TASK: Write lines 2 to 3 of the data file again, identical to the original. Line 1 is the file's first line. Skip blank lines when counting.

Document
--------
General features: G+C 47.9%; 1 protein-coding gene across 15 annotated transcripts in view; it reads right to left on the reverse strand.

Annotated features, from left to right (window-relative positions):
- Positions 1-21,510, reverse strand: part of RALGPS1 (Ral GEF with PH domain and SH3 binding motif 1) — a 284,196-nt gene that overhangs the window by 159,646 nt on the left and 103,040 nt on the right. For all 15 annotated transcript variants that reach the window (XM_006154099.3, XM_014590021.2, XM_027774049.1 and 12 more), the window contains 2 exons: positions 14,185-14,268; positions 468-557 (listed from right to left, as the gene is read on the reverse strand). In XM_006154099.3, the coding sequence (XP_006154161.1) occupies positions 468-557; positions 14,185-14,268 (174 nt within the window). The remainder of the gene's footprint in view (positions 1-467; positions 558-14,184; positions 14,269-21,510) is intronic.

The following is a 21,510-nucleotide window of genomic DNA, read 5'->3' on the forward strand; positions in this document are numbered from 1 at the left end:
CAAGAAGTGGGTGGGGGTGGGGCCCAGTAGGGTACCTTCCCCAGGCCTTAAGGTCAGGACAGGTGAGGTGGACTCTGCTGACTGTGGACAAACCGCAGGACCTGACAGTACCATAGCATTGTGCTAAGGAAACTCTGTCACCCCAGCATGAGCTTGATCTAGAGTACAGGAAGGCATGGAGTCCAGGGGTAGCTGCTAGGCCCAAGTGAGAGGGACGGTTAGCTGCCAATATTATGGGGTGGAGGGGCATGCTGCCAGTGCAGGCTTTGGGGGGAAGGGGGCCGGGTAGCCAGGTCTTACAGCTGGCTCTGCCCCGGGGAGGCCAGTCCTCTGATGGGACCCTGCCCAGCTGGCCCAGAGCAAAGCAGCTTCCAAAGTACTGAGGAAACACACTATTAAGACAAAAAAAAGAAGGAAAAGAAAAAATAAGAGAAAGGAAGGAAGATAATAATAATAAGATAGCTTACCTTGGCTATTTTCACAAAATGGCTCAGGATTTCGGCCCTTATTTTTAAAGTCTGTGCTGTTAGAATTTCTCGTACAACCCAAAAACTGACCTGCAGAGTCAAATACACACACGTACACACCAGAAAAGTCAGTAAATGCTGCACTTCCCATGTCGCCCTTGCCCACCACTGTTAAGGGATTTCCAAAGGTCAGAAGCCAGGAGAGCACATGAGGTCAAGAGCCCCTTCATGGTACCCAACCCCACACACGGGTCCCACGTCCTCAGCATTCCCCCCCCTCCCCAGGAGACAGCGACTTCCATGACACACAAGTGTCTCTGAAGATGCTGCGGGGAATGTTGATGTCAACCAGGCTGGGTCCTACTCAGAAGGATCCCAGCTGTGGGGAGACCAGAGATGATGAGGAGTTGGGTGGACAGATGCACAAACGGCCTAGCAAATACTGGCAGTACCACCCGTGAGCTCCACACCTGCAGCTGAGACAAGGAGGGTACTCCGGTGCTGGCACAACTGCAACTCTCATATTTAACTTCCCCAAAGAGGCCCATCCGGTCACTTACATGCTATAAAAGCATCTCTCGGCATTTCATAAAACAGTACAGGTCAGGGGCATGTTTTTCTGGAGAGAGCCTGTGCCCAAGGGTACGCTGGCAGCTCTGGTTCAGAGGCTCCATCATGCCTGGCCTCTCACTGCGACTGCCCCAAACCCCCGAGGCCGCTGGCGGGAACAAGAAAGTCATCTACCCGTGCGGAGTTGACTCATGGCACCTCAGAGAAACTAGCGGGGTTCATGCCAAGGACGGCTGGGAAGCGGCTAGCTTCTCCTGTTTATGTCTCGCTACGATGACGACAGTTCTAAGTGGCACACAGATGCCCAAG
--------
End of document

Annotated features, from left to right (window-relative positions):
- Positions 1-21,510, reverse strand: part of RALGPS1 (Ral GEF with PH domain and SH3 binding motif 1) — a 284,196-nt gene that overhangs the window by 159,646 nt on the left and 103,040 nt on the right. For all 15 annotated transcript variants that reach the window (XM_006154099.3, XM_014590021.2, XM_027774049.1 and 12 more), the window contains 2 exons: positions 14,185-14,268; positions 468-557 (listed from right to left, as the gene is read on the reverse strand). In XM_006154099.3, the coding sequence (XP_006154161.1) occupies positions 468-557; positions 14,185-14,268 (174 nt within the window). The remainder of the gene's footprint in view (positions 1-467; positions 558-14,184; positions 14,269-21,510) is intronic.